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In the 18th century, when Mozart was at his crest and Beethoven had emerged as a maestro, the world took notice of them because aristocrats and noble families sponsored their pure art and gave them lavish theaters to dazzle appreciative audiences. If it was in the hands of the public, neither might have survived good-looking tavern singers waltzing the audiences with wonderfully simple and hummable rendition of folk songs. When was the last time you heard a classical musician playing at a stage with the acoustic, lighting, art direction and spacing even half as well as any live show featuring a pop star? Of all the elitist and wrong things tied to the idea of the rich curating music, they always appreciated art for just the art of it and not the commerce. The deal with the devil now comes at a heavy price of letting go of the quality benchmarking.

Popularity in numbers is now revered and a criterion for greatness. The gharanas and the musical conservatories have started to crumble in the pressure to fill football stadiums and with the digital mob world calling art shots for the whole civilization, ours will be possibly the last century to relish both spectrums simultaneously.

One rationale though I often hear for the shelving of layered music from being hits is how this generation is a stressed-out bunch and just need foot-tapping numbers to chill and dance to at the end of the day. I don’t disagree with the need for music fillers for every human mood. Pop, the genre itself, stands on the dreams of one hit wonders and we need our healthy dose of “Sugar, Sugar” (The Archies) and “Dooba, Dooba” (Silk Route), just not at the cost of “Unforgettable” (Nat King Cole) and “Din Dhal Jaye” (Guide).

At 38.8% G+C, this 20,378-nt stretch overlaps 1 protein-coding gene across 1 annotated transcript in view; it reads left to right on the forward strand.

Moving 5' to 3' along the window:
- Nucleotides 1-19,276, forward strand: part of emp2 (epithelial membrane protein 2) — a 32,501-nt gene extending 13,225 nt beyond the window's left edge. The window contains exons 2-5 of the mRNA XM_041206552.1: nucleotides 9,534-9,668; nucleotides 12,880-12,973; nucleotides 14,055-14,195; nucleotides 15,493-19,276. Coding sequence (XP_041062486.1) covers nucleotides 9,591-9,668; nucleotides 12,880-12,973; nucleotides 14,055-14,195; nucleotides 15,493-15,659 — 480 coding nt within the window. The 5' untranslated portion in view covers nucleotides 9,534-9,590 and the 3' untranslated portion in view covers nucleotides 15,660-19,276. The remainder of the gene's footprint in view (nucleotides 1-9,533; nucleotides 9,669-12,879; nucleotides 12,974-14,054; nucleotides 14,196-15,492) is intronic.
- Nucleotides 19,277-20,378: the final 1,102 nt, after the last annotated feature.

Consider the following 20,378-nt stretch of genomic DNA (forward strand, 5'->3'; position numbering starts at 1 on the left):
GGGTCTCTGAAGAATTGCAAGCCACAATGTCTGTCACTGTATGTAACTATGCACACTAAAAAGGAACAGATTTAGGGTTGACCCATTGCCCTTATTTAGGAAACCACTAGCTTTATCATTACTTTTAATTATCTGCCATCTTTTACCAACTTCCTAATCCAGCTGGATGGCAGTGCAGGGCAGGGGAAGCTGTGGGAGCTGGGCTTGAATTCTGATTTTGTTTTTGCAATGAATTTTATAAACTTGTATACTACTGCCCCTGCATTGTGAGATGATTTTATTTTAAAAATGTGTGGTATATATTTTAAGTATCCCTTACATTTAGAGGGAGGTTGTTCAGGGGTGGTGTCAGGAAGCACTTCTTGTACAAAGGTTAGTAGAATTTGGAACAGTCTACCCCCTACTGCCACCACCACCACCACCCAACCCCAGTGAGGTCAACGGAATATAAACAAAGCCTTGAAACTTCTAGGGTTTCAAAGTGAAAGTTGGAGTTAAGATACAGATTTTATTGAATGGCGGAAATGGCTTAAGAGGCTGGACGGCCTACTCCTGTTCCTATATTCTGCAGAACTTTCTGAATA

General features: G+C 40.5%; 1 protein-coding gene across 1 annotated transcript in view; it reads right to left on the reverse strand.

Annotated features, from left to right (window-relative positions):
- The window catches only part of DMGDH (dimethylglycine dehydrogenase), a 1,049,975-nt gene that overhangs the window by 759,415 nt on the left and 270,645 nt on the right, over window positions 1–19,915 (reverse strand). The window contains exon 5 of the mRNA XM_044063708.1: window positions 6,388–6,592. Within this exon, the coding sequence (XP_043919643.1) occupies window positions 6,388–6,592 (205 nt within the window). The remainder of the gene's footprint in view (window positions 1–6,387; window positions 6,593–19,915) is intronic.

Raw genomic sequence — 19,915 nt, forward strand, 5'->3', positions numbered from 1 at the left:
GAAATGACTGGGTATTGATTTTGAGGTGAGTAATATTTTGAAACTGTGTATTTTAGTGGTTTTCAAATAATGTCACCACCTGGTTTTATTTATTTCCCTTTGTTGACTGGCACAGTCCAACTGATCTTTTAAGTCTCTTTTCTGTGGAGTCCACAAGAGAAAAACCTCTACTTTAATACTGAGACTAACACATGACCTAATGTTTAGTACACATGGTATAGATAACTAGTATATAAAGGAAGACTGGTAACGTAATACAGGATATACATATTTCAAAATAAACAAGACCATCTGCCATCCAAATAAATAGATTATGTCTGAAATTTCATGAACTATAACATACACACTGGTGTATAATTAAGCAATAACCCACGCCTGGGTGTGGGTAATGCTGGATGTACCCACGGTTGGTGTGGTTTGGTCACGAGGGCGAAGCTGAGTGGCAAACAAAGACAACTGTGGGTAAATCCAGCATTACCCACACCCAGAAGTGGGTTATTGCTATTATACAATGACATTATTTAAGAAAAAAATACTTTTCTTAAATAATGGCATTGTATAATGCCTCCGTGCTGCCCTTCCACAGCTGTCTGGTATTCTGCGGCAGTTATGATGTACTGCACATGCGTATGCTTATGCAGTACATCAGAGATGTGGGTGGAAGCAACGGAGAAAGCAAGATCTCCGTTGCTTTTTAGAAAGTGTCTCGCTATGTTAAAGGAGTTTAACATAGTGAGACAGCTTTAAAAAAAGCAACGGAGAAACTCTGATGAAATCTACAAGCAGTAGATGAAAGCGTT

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If every government put policies in place that disallows a couple of corporations to strategically control what the public hear more of and some Fortune 100 brands (the modern day royals) start to give the true maestros and ustads the best venues and platforms to allow the majestic art to be inherited simply for the art of it, wonders could happen. I was once asked, what is great music and who decides it? Have you seen those culinary shows where this passionate chef walks into a stranger’s quaint restaurant, takes the first bite and whispers with a sigh, ‘This is my childhood’? That’s exactly what the benchmark of a great song should be like — one that kindles intangible consciousness and fills you in, unsuspectingly, for decades to come. Go ahead, pick any song that has stood the test of time… Hindustani Raag Bhairavi, Vivaldi’s Four Seasons, Tagore’s Tumi Robe Nirobe, Queen’s Bohemian Rhapsody, Nusrat Khan’s Afreen Afreen or Lata Mangeshkar’s Lag Jaa Gale. Each absolutely different in structure & instrumentation, yet gifted with the same ethereal transcendental ability.

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Abhik Choudhury is the chief strategist & founder at Salt and Paper Consulting. He is also a visiting faculty at the Indian Institute of Mass Communication, New Delhi. You can reach him at [email protected]